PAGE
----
July 24, 2020 | By Masanori TONEGAWA
Thinking About the Wealth of the Japanese People
Japan has a population of 126 million. From a worldwide perspective, that makes it a medium-sized country, ranking 11th in population. Nevertheless, the nominal GDP that it outputs in a year ranks third in the world, behind only the USA and China. Until only 10 years ago, it was in second place, ahead of China.
Japan has almost no natural resources such as iron ore or oil. Forests cover 70% of its land area for agricultural production. Within its 126 million people, less than 67 million are of working age. They are world famous for their industriousness, but in recent years the shortage of workers has become obvious as births have declined and the population has aged. Manufacturing industry is sound, if overdependent on the car industry, but industries such as cellular phones and home electrical appliance have declined from their former power. In that context, Japan’s GDP still ranks third in the world.
There are frequent earthquakes, and Japan is hit by a procession of giant typhoons and torrential rains. Even so, Japan is so well fed that it is said to be number one in the world in terms of per-capita food losses, and the shops are all overflowing with products.
With national GDP in third place globally, Japan’s breadwinner is now “investment”?
Even now, amid the coronavirus crisis, the question is how Japan, with its population of 126 million, makes the money to get to the world’s third highest GDP. And what is GDP anyway? For example, in 2018 the breakdown of Japan’s nominal GDP, in expenditure terms, was as follows:
The breakdown of GDP gives an overwhelming weight to personal (private) consumption. Rather than positive trade balance, the positive financial account balance, gained from investment earnings, dividends, interest, and the like, is much larger.
What does it mean that Japan ranks 26th in per-capita GDP?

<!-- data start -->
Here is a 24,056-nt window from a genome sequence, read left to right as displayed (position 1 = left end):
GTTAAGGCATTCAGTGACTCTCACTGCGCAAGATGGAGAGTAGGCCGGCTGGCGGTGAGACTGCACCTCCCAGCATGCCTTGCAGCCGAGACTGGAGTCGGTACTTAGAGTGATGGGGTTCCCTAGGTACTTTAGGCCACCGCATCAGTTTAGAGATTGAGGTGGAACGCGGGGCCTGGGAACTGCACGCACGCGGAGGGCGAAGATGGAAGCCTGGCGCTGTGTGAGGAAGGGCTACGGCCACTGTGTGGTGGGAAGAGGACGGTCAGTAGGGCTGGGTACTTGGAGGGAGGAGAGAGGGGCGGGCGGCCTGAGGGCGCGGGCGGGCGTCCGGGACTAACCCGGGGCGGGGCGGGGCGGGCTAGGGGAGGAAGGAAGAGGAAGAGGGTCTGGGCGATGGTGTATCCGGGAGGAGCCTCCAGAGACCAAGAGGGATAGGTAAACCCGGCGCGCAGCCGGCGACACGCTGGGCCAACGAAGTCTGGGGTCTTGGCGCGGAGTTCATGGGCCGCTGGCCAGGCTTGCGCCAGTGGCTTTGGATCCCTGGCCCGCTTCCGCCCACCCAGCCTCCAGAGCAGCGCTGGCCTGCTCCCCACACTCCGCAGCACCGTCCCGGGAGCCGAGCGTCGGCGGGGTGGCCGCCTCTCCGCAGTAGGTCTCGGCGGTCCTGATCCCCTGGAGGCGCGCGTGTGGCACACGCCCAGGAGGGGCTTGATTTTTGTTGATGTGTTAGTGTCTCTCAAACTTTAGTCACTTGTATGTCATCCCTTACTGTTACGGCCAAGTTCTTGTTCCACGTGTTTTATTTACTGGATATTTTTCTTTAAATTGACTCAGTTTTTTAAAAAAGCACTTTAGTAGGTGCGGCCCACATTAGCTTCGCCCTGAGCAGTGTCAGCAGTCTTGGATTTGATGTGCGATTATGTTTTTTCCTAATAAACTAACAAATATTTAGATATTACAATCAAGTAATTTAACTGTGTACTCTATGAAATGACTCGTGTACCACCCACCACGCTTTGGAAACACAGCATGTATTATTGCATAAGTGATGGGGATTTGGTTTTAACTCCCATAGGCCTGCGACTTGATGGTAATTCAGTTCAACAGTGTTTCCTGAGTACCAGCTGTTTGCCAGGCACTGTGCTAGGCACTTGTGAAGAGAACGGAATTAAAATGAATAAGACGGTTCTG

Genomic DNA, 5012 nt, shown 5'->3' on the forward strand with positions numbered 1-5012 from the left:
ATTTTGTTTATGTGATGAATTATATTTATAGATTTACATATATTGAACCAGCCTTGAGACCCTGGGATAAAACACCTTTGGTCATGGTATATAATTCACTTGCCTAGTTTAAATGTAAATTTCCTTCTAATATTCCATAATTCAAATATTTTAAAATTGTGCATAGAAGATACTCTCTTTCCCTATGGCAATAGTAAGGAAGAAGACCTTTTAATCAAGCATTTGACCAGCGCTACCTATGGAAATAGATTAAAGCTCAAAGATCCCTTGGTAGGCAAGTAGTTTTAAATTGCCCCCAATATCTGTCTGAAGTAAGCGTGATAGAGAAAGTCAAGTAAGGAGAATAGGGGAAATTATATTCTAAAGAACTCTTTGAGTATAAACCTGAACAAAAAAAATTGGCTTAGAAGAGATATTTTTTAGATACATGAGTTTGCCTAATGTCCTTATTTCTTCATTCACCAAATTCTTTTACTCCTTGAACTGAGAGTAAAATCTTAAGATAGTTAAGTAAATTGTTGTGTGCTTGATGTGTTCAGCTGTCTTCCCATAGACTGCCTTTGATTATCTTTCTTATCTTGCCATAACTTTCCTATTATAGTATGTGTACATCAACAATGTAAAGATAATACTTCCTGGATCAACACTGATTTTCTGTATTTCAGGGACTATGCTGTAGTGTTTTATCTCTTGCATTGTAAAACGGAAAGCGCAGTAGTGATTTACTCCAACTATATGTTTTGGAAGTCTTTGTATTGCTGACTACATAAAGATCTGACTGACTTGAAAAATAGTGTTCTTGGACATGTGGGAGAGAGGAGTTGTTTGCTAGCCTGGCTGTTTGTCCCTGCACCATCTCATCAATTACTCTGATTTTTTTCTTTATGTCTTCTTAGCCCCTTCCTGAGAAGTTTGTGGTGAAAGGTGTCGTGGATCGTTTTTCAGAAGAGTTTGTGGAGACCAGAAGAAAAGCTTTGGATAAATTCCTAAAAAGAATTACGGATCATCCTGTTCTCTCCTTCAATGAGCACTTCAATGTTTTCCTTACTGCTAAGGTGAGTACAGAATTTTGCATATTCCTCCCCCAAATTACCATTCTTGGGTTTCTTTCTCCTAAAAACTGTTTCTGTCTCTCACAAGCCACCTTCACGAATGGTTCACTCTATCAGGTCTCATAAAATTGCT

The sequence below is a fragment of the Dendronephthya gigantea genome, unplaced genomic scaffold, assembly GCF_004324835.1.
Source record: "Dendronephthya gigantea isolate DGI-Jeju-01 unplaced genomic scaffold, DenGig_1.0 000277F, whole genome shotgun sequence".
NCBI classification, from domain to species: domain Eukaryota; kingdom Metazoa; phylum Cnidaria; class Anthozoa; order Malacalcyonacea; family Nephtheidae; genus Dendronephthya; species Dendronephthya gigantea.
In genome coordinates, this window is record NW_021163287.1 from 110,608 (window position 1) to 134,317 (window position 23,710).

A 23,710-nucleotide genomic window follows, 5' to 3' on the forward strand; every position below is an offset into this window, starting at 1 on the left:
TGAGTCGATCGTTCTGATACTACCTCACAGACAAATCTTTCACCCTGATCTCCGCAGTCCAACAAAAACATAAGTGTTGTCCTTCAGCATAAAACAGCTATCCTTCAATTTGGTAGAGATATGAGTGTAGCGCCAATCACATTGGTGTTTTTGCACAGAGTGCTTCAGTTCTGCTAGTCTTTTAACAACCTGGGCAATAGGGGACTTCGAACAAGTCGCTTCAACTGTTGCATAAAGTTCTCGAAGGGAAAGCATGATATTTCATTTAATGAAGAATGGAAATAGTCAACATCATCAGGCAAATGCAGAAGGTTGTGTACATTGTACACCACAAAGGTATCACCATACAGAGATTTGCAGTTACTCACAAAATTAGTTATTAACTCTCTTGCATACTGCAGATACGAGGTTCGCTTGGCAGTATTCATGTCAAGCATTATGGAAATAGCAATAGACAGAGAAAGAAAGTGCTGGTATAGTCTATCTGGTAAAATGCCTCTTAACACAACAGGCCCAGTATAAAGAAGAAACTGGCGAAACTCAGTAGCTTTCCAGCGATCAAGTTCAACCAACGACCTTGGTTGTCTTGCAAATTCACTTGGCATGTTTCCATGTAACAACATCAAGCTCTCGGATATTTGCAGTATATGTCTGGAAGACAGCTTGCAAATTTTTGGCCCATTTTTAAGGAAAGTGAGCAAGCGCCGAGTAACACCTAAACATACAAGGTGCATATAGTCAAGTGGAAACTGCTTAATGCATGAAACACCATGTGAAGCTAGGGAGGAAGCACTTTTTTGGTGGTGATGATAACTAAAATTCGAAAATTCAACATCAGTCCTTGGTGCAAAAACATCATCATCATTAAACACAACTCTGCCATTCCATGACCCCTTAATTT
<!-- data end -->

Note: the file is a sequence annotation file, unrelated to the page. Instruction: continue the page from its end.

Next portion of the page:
Japan ranks third in the size of its GDP as a whole, but only 26th in the world in per-capita nominal GDP (according to an IMF investigation in 2018). To put it simply, one can point out that productivity is low and wages are not rising, so there are still many older people working for low wages, industries still operating in outdated ways, and zombie companies.
The situation can be seen clearly from the state of Japan’s wealth accumulation. Statistics by the Bank of Japan on the flow of funds in July to September 2019 show that the balance of financial assets held by households was JPY1,864 trillion, while companies had JPY271 trillion in cash and deposits. Looking narrowly at financial assets, it is natural that the most should be held in household finances, but the figures show that companies also hold enormous financial assets.
These days, investors around the world are investing in Japan’s assets, and it’s fair to say that the biggest risk is that foreign investors in the global economy could start “selling Japan”. For today’s Japan, earnings from interest and dividends from investments around the world account for a majority of the current surplus. Other than that, changes induced by technological innovation could transform the composition of the world’s wealth. In any case, a country’s prosperity cannot be measured by GDP alone. In the “with coronavirus” and “post-coronavirus” eras, every individual Japanese person must face this as their own problem. Now is the time for the Japanese people to think about what industries are truly necessary for the nation’s stability, and devise the way forward which lets Japan make the most of its potential.